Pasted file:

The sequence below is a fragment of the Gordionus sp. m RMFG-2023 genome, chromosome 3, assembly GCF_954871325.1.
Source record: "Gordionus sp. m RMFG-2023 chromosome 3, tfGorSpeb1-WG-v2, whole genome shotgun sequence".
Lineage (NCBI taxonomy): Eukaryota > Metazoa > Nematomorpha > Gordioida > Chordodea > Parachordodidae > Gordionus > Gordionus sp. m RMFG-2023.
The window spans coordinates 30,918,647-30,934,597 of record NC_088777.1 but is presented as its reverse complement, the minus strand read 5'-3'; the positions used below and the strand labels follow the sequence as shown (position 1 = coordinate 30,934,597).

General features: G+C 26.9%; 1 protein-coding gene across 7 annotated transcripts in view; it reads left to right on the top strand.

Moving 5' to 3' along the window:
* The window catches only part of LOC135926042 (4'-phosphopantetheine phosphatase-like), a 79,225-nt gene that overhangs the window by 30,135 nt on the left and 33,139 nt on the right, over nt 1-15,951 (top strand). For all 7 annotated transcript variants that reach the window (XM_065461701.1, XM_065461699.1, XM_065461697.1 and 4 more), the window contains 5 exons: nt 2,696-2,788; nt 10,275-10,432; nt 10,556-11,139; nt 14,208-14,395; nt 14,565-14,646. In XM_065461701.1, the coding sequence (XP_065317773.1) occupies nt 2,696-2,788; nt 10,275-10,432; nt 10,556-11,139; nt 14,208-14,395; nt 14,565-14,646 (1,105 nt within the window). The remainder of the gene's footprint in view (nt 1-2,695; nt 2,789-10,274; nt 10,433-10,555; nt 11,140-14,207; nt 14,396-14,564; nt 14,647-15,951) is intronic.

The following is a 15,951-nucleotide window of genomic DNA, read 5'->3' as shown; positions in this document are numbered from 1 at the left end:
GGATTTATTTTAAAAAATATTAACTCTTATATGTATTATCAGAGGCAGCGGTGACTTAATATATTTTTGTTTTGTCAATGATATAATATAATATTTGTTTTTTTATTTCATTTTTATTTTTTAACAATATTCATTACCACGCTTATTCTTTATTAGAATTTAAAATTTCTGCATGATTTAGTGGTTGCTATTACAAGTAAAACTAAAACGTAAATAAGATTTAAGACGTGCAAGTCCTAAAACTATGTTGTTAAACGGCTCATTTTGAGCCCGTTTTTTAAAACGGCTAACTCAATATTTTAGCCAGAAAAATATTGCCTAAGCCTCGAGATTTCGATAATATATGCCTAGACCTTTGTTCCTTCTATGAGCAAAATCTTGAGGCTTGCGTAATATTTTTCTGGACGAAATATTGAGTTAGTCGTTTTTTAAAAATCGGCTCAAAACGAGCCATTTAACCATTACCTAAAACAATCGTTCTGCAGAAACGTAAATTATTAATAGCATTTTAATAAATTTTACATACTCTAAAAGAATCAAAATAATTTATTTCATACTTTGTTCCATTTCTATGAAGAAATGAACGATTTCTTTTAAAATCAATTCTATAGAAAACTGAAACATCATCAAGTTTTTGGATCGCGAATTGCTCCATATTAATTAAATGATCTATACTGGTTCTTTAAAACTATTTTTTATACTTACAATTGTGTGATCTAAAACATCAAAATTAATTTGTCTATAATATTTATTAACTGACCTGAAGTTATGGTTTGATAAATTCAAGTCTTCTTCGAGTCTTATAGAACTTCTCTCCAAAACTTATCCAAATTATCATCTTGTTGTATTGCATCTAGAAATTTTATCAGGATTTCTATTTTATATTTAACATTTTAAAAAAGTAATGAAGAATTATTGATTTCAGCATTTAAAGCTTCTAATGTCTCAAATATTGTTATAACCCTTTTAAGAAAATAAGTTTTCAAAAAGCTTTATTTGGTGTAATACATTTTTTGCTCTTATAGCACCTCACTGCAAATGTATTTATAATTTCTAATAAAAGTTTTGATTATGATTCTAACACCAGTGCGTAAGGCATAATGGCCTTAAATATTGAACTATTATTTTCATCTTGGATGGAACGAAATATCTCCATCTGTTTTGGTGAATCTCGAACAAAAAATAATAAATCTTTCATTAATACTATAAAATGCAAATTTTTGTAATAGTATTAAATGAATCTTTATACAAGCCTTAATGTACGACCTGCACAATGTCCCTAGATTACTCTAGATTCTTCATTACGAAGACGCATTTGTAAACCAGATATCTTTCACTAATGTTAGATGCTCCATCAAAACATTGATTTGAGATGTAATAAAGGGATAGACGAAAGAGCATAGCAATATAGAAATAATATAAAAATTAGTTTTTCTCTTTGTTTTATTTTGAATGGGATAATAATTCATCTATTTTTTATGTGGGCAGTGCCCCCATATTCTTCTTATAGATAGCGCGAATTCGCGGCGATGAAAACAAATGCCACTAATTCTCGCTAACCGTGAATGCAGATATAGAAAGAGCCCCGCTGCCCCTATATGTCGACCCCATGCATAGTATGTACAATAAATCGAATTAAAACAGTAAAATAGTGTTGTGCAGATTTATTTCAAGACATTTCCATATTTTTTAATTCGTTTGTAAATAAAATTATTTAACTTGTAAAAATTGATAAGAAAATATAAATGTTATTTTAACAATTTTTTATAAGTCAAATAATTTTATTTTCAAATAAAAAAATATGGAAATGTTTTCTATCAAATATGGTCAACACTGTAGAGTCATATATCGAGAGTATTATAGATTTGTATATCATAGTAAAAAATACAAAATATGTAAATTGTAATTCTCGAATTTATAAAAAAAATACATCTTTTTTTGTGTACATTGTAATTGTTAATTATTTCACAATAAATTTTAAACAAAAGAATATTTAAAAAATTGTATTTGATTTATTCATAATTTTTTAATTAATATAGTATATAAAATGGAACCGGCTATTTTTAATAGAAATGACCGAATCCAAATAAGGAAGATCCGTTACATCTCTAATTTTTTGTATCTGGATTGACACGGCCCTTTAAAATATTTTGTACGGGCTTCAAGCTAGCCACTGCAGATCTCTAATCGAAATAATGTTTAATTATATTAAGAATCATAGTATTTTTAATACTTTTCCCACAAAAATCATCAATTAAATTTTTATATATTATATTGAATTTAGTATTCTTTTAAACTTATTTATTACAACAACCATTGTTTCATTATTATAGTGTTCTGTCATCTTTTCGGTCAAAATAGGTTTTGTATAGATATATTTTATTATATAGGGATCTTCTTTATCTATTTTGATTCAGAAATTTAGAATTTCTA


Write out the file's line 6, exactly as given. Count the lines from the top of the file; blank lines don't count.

Moving 5' to 3' along the window: